5.5. Focal plane geometry and pointing

The focal plane geometry9 of LFI was determined independently for each Jupiter crossing (Planck Collaboration IV 2014). The solutions for the first and second and for the third and fourth crossings agree to 2′′; however, a shift of ~15 arcsecs (largely in the in-scan direction) is found between the two pairs. For this reason, the focal plane geometry is assumed constant over time, with the exception of a single jump on day 540.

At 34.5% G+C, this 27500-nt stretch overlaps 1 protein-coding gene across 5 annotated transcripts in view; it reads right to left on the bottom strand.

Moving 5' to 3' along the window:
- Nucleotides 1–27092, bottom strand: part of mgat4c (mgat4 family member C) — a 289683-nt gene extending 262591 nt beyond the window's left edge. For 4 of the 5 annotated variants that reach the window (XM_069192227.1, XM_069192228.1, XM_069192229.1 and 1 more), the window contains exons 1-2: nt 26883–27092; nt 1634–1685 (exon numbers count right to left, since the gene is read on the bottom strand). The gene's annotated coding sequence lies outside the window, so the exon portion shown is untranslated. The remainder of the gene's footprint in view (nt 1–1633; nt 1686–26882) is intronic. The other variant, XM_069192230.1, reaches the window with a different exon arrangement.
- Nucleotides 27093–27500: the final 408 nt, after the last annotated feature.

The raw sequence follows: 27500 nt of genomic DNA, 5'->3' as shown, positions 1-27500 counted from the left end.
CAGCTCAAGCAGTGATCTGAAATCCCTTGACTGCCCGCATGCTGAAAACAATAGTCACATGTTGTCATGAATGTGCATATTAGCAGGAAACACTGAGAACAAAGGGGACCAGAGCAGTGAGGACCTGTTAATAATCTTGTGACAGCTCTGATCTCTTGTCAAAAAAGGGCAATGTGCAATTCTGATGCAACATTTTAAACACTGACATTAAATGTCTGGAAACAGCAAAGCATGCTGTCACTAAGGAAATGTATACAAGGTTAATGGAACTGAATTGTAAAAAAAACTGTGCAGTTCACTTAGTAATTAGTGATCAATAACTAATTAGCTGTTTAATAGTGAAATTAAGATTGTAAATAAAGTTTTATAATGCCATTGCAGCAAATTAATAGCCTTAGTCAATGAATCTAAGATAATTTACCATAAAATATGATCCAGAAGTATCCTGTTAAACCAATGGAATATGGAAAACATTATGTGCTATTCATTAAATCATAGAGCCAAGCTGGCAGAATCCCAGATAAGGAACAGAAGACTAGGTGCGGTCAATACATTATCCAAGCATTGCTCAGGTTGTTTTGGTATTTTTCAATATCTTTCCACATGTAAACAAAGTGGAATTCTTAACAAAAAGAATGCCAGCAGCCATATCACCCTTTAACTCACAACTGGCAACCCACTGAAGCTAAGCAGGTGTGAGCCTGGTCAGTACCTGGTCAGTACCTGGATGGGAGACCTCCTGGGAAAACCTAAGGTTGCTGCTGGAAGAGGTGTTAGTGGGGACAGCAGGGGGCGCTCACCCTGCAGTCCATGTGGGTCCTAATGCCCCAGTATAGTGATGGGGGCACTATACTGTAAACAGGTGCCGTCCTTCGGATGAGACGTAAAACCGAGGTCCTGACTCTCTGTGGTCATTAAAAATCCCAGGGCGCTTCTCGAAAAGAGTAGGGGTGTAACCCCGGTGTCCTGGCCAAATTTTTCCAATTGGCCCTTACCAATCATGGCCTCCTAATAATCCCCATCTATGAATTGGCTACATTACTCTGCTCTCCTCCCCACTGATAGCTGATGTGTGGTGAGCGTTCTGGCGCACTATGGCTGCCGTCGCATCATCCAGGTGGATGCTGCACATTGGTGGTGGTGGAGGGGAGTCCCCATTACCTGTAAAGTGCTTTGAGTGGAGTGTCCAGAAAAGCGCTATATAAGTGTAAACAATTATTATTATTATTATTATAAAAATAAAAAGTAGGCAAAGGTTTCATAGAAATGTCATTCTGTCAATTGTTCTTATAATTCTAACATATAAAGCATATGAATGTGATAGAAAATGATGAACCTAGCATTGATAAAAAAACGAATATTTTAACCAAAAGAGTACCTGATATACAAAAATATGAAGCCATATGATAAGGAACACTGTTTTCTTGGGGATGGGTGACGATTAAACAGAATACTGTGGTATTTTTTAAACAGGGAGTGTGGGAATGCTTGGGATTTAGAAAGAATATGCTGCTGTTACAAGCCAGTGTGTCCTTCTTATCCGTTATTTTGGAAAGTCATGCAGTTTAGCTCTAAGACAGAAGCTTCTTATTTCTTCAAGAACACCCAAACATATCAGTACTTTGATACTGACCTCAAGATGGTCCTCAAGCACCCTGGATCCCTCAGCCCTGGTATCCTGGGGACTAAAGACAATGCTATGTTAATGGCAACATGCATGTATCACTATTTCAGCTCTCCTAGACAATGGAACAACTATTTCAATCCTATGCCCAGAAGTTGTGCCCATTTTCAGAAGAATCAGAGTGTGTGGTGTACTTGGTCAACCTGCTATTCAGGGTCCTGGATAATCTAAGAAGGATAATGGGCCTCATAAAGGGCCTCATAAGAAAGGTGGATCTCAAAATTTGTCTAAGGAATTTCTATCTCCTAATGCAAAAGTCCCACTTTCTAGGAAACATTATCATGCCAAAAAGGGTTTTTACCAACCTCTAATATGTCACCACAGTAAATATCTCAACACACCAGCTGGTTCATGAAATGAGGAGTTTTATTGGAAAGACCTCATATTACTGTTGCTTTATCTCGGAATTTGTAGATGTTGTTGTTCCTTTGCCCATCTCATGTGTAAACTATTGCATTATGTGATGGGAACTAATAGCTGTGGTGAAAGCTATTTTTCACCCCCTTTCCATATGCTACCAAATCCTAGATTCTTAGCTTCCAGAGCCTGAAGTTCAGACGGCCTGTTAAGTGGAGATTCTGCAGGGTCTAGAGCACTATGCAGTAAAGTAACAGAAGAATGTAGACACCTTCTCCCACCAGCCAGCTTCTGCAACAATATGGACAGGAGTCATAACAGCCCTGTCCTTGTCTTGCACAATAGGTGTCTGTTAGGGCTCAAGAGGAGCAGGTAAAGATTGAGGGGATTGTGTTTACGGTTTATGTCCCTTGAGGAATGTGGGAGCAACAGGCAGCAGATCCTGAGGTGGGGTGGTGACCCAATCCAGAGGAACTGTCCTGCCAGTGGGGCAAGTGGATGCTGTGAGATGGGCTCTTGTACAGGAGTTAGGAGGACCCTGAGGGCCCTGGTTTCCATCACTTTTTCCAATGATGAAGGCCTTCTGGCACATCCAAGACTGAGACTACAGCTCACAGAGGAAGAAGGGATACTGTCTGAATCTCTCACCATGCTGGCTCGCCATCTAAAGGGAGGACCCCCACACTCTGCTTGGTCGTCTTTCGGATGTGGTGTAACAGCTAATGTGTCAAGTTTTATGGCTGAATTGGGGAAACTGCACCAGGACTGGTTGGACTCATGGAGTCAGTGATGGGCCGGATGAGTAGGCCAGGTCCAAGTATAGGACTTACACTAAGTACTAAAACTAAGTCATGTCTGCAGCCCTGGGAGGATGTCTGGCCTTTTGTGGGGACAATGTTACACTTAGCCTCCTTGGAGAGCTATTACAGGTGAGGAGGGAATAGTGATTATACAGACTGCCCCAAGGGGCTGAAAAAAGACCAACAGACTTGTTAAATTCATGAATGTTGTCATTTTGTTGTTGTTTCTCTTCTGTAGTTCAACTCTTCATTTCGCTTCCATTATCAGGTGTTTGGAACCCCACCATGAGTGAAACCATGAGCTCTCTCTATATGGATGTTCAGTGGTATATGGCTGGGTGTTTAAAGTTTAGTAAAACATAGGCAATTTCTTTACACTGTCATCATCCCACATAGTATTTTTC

The focal plane geometry of the HFI detectors was also measured using planet observations (Planck Collaboration VI 2014; Planck Collaboration VII 2014). The relative location of individual detectors differs from the ground prediction typically by 1, mainly in the in-scan direction, indicating some de-alignment of the HFI focal plane or of the telescope in flight. The high S/N available on Jupiter allows us to estimate pointing “errors” on a 1 min timescale; these measurements show the presence of thermo-elastic deformations of the star tracker mounting structure that are well correlated with a known on-board thermal control cycle. This specific cycle was changed on OD 540, leading to a reduction in this “error” from 3′′ to 1′′. These small high-frequency effects are not taken into account at the present time; however, larger (up to 15′′) slow pointing variations are observed with time scales of order 100 days using measurements of bright compact radio sources. The HFI focal plane geometry variation with time is corrected for this trend, leaving an estimated total pointing reconstruction error of a few arcseconds root-mean square (RMS).